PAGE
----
“President Bush’s administration was a historic period when our country and our world changed significantly, which helps inform policymakers facing the challenges and opportunities of the rapidly changing global environment,” says Frederick D. McClure, CEO of the George H.W. Bush Foundation. See their big doings here: Celebratebush25.com

Mr. Bush, who served as president from 1989 -1993, is a very active 89 years of age. With wife Barbara, he recently hosted an advance screening of “Turn,” a new AMC drama that premiers Sunday and recounts the exploits of a group of Colonial era spies. Mr. Bush wowed the Hollywood-ers. He is, after all, the real deal.

“It was utterly fascinating to share the story of America’s first spy ring with President Bush, who knows first-hand from his days at the CIA, the danger these men and women faced as spies, and the sacrifices they made which ultimately ensured America’s freedom,” says Charlie Collier, president of the cable network.


Even pundits reluctantly must agree that the presidential election is more than two years away, and that American voters are barely engaged with the 2014 midterms at this point. Some politicians realize this as well.

“The smart candidates aren’t acting like candidates. They’re the un-candidates, careful not to look too eager, too calculated, or too ambitious,” points out Thomas Basile, a contributor to Forbes. “They’re also not going to allow themselves to be clearly defined this far out from the election. Smart candidates know that high name ID is more a curse than a blessing in this era of ‘gotcha’ viral media. Being overexposed at this point in the game for any reason isn’t going to bode well two years down the road.”

He has a point there. Amd who are the prudent un-candidates? Among many, Mr. Basile counts Sen. John Thune of South Dakota pus Govs. Mike Pence, and Susana Martinez of New Mexico on the list of those who have not shown up say, in Iowa or New Hampshire. Yet.

“They are all taking a different and smarter path than the likes of Sens. Ted Cruz and Rand Paul, Gov. Chris Christie and to a lesser extent, Sen. Marco Rubio,” Mr. Basile says. “They’re all but staying out of sight. They’re at home, doing their jobs and building records to run on. Here’s the news flash — that’s what the American people want.

The citizenry, he says, are weary of demagogues.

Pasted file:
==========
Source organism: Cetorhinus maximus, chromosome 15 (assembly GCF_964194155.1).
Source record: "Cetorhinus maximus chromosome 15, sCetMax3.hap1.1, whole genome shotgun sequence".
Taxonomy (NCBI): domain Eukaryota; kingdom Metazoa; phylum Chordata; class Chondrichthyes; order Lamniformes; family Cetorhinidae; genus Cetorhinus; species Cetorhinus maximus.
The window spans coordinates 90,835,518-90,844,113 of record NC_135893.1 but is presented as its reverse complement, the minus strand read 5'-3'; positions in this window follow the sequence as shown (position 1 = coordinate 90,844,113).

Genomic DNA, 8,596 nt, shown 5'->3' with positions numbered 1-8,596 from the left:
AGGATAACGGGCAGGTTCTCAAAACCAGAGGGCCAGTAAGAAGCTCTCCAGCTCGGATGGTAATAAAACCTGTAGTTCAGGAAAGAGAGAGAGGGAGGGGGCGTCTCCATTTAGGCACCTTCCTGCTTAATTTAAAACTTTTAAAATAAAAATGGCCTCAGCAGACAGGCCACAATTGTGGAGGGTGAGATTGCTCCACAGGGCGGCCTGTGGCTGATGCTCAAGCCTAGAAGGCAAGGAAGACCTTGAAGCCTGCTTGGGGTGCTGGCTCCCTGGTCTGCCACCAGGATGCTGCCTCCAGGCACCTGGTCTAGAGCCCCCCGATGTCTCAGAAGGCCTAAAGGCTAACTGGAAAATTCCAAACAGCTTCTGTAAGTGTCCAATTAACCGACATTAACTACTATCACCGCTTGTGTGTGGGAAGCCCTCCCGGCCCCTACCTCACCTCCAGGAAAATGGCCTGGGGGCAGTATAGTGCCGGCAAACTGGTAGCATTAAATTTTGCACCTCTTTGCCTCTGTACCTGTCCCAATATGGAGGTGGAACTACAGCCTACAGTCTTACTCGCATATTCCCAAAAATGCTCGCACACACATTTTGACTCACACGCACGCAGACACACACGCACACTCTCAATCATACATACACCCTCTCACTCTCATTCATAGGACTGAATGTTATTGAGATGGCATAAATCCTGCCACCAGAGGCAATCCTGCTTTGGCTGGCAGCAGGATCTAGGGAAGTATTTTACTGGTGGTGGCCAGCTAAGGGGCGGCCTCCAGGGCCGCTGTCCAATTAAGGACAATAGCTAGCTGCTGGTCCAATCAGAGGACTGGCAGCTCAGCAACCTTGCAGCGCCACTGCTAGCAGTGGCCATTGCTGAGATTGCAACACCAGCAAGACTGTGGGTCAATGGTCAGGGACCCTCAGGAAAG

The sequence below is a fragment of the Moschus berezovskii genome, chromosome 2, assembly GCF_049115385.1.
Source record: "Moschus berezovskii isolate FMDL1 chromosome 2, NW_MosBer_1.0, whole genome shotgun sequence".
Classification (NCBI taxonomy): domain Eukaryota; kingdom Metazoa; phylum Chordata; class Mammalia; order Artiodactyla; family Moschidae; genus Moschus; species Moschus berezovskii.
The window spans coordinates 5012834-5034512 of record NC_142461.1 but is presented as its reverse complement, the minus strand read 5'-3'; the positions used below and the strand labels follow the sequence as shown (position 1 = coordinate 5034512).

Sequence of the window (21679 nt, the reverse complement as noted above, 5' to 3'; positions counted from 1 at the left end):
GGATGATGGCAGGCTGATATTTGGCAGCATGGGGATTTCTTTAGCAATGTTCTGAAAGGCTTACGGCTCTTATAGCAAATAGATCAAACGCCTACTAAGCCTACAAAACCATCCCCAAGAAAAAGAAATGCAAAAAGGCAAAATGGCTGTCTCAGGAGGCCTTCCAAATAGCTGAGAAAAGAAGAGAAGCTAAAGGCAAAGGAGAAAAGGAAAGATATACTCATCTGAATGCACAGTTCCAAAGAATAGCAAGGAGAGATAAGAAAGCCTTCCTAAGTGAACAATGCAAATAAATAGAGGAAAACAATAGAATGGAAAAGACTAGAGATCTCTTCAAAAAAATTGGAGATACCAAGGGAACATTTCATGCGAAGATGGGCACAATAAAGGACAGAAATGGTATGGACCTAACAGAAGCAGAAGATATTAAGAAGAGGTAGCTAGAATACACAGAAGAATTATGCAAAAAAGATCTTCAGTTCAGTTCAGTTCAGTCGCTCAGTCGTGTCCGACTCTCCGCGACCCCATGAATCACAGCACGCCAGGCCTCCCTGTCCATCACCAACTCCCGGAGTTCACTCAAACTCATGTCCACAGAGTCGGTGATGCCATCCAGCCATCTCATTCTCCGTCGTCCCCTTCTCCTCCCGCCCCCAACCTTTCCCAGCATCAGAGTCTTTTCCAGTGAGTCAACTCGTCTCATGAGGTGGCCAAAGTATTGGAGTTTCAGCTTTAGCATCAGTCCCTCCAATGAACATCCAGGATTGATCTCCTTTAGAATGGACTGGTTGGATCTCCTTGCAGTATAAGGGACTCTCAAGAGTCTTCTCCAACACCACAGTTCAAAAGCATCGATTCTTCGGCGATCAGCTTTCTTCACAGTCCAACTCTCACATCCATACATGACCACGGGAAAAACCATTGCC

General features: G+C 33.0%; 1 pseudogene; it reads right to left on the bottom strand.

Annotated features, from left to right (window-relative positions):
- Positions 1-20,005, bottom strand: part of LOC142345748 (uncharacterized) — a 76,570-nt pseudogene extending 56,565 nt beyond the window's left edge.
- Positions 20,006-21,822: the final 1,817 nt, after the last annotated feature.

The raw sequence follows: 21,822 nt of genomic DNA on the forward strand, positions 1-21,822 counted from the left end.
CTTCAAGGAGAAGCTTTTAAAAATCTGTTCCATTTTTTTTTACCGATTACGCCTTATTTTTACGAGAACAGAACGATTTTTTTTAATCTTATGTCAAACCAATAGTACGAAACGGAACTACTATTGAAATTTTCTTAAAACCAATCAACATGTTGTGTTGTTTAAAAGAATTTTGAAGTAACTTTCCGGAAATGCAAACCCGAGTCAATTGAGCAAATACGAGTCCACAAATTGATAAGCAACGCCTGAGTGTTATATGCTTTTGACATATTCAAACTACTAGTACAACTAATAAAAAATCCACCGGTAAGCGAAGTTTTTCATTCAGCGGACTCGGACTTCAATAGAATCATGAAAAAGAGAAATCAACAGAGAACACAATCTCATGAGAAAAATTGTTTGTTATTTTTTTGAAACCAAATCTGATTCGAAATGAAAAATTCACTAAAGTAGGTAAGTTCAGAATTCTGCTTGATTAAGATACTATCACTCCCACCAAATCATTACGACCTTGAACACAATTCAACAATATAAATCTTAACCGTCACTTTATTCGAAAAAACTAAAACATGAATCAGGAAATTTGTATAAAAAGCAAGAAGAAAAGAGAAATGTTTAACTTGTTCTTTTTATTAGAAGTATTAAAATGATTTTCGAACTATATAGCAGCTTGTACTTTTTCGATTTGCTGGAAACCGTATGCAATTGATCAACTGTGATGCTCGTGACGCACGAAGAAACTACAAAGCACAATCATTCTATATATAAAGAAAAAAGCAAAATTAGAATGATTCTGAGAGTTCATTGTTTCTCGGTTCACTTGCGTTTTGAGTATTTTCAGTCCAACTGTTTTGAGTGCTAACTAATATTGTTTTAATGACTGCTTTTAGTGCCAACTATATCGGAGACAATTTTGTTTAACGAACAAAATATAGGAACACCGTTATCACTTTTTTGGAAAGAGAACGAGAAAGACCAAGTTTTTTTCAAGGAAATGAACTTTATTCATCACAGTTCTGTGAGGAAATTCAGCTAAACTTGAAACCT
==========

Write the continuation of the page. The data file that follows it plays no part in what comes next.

“They’re getting their fill of that with President Obama. They are ready for adult leadership,” Mr. Basile notes.


Premiering Monday at 1 p.m. ET on the Fox Business Network: “Risk and Reward with Deirdre Bolton,” offering some uncommon insight in the early afternoon.

“The program will feature the latest news and options for alternative investments and will provide an in-depth look at nontraditional ways to make money,” the network says., adding that Ms. Bolton will explore “alternative asset strategy, capitalizing on the most up-to-date movements in real estate, hedge funds and venture capital.”


69 percent of Americans give President Obama a negative job review of how he is handling the U.S. economy.

30 percent give him a positive review.

55 percent expect the current job market in their region to “remain the same”; 23 percent say it will get better, 22 percent say it will get worse

50 percent say their household financial condition will remain the same over the next six months.

27 percent expect it will get worse, 21 percent say it will get better.

47 percent say the job market in their region is “bad.”

32 percent say it is neither good nor bad,” 20 percent say it is “good.”

45 percent expect the U.S. economy to stay the same in the next year; 30 percent expect it to get worse; 22 percent expect it to get better.

Source: A Harris Poll of 2,234 U.S. adults conducted March 12-17 and released Wednesday.

Indignant squawks and curious asides to jharper@washingtontimes.com